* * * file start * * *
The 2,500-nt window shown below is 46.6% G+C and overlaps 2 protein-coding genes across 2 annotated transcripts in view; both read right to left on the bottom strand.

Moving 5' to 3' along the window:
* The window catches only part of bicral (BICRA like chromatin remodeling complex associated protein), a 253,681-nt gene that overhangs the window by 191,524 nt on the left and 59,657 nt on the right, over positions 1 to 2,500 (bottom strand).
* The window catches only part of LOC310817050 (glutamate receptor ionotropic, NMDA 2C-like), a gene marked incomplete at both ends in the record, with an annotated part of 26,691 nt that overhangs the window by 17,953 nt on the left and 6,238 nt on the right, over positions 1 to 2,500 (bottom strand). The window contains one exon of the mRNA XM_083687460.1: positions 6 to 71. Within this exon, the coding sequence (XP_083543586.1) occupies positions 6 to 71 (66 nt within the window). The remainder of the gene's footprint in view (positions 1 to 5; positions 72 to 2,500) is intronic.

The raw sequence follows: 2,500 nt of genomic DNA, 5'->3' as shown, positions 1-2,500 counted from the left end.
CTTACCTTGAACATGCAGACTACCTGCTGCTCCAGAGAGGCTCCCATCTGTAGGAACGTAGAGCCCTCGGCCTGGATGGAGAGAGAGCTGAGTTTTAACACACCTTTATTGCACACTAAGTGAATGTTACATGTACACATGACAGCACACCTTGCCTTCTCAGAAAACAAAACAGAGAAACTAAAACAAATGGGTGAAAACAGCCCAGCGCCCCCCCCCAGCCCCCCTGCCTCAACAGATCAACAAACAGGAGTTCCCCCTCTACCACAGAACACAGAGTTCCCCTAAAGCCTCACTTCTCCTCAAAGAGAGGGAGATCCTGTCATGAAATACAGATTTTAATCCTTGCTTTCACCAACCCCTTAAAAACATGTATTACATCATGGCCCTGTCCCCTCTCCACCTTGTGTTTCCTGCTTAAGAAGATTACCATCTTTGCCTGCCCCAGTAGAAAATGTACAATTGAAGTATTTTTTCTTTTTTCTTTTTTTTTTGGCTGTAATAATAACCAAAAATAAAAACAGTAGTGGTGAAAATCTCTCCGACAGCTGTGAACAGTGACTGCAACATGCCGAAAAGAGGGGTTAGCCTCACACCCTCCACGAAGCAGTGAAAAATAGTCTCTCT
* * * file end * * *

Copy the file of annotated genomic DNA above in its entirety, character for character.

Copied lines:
The 2,500-nt window shown below is 46.6% G+C and overlaps 2 protein-coding genes across 2 annotated transcripts in view; both read right to left on the bottom strand.

Moving 5' to 3' along the window:
* The window catches only part of bicral (BICRA like chromatin remodeling complex associated protein), a 253,681-nt gene that overhangs the window by 191,524 nt on the left and 59,657 nt on the right, over positions 1 to 2,500 (bottom strand).
* The window catches only part of LOC310817050 (glutamate receptor ionotropic, NMDA 2C-like), a gene marked incomplete at both ends in the record, with an annotated part of 26,691 nt that overhangs the window by 17,953 nt on the left and 6,238 nt on the right, over positions 1 to 2,500 (bottom strand). The window contains one exon of the mRNA XM_083687460.1: positions 6 to 71. Within this exon, the coding sequence (XP_083543586.1) occupies positions 6 to 71 (66 nt within the window). The remainder of the gene's footprint in view (positions 1 to 5; positions 72 to 2,500) is intronic.

The raw sequence follows: 2,500 nt of genomic DNA, 5'->3' as shown, positions 1-2,500 counted from the left end.
CTTACCTTGAACATGCAGACTACCTGCTGCTCCAGAGAGGCTCCCATCTGTAGGAACGTAGAGCCCTCGGCCTGGATGGAGAGAGAGCTGAGTTTTAACACACCTTTATTGCACACTAAGTGAATGTTACATGTACACATGACAGCACACCTTGCCTTCTCAGAAAACAAAACAGAGAAACTAAAACAAATGGGTGAAAACAGCCCAGCGCCCCCCCCCAGCCCCCCTGCCTCAACAGATCAACAAACAGGAGTTCCCCCTCTACCACAGAACACAGAGTTCCCCTAAAGCCTCACTTCTCCTCAAAGAGAGGGAGATCCTGTCATGAAATACAGATTTTAATCCTTGCTTTCACCAACCCCTTAAAAACATGTATTACATCATGGCCCTGTCCCCTCTCCACCTTGTGTTTCCTGCTTAAGAAGATTACCATCTTTGCCTGCCCCAGTAGAAAATGTACAATTGAAGTATTTTTTCTTTTTTCTTTTTTTTTTGGCTGTAATAATAACCAAAAATAAAAACAGTAGTGGTGAAAATCTCTCCGACAGCTGTGAACAGTGACTGCAACATGCCGAAAAGAGGGGTTAGCCTCACACCCTCCACGAAGCAGTGAAAAATAGTCTCTCT